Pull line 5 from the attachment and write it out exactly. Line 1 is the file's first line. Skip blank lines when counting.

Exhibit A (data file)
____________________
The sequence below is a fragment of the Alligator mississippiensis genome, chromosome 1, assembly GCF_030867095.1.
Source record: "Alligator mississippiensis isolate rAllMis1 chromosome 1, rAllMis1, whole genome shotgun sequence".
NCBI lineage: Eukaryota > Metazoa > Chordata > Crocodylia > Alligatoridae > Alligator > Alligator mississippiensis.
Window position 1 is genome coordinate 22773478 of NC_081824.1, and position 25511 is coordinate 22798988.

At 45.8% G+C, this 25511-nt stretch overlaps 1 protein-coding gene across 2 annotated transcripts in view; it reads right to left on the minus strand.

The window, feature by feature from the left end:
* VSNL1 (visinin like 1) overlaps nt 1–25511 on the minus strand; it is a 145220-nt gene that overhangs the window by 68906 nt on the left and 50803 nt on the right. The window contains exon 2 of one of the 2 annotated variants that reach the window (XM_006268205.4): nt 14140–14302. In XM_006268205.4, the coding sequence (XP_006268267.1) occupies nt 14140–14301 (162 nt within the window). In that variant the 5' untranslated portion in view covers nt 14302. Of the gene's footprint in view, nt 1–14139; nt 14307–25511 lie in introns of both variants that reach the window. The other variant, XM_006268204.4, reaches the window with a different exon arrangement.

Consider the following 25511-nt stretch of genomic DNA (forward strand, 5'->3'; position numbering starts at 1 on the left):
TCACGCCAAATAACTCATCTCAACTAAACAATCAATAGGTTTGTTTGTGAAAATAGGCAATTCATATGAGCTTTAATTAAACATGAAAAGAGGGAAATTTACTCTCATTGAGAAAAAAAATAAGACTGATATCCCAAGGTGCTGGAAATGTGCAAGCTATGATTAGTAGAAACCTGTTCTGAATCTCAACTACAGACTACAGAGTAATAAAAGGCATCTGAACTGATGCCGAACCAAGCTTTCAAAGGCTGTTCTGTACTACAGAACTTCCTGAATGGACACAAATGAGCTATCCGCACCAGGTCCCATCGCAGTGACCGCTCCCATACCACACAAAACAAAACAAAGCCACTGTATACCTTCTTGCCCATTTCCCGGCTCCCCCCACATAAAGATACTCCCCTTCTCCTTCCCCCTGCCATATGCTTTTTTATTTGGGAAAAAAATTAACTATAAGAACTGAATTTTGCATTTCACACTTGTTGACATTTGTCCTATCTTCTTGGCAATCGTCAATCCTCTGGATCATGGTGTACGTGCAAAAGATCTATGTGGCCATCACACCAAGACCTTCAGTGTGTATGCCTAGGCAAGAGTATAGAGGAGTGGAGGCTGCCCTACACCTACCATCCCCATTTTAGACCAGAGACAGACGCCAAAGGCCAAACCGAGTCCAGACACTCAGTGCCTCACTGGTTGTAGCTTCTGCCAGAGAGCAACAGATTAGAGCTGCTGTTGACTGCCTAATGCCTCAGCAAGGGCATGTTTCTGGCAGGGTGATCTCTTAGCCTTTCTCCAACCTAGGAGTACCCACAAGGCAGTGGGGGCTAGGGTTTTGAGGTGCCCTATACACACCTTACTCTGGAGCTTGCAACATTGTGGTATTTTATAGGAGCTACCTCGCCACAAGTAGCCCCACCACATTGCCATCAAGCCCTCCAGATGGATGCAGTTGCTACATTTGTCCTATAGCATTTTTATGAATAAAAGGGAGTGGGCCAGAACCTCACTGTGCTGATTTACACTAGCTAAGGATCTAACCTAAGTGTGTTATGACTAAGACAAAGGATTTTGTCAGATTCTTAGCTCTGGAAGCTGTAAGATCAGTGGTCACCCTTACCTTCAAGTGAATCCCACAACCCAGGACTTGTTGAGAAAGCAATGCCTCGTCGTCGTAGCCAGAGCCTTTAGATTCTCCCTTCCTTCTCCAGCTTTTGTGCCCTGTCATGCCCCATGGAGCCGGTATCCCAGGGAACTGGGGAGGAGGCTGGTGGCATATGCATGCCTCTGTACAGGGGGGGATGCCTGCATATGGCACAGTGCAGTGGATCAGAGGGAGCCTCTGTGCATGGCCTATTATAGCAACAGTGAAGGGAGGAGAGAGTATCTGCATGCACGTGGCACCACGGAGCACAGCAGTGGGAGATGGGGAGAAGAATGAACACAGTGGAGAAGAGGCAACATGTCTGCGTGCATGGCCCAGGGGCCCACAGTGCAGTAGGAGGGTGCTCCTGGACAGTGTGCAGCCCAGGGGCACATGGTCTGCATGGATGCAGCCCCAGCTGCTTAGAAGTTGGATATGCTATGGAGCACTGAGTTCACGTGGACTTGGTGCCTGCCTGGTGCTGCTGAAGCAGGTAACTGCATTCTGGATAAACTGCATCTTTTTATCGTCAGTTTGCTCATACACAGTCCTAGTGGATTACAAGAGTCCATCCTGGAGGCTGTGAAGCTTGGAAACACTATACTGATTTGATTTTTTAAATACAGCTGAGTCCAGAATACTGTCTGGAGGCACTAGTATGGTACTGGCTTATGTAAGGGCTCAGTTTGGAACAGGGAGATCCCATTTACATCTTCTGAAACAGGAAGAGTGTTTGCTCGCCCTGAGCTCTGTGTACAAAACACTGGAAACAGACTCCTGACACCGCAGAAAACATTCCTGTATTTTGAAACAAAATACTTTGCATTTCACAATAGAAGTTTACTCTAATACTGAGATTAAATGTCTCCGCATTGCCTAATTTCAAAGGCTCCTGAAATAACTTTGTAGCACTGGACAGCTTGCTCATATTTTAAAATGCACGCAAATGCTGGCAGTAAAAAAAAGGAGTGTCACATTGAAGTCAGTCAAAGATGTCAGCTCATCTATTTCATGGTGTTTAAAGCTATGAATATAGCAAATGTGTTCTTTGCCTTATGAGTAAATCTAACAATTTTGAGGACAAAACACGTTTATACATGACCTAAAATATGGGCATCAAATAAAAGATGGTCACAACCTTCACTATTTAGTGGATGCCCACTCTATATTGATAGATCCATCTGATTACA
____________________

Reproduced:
At 45.8% G+C, this 25511-nt stretch overlaps 1 protein-coding gene across 2 annotated transcripts in view; it reads right to left on the minus strand.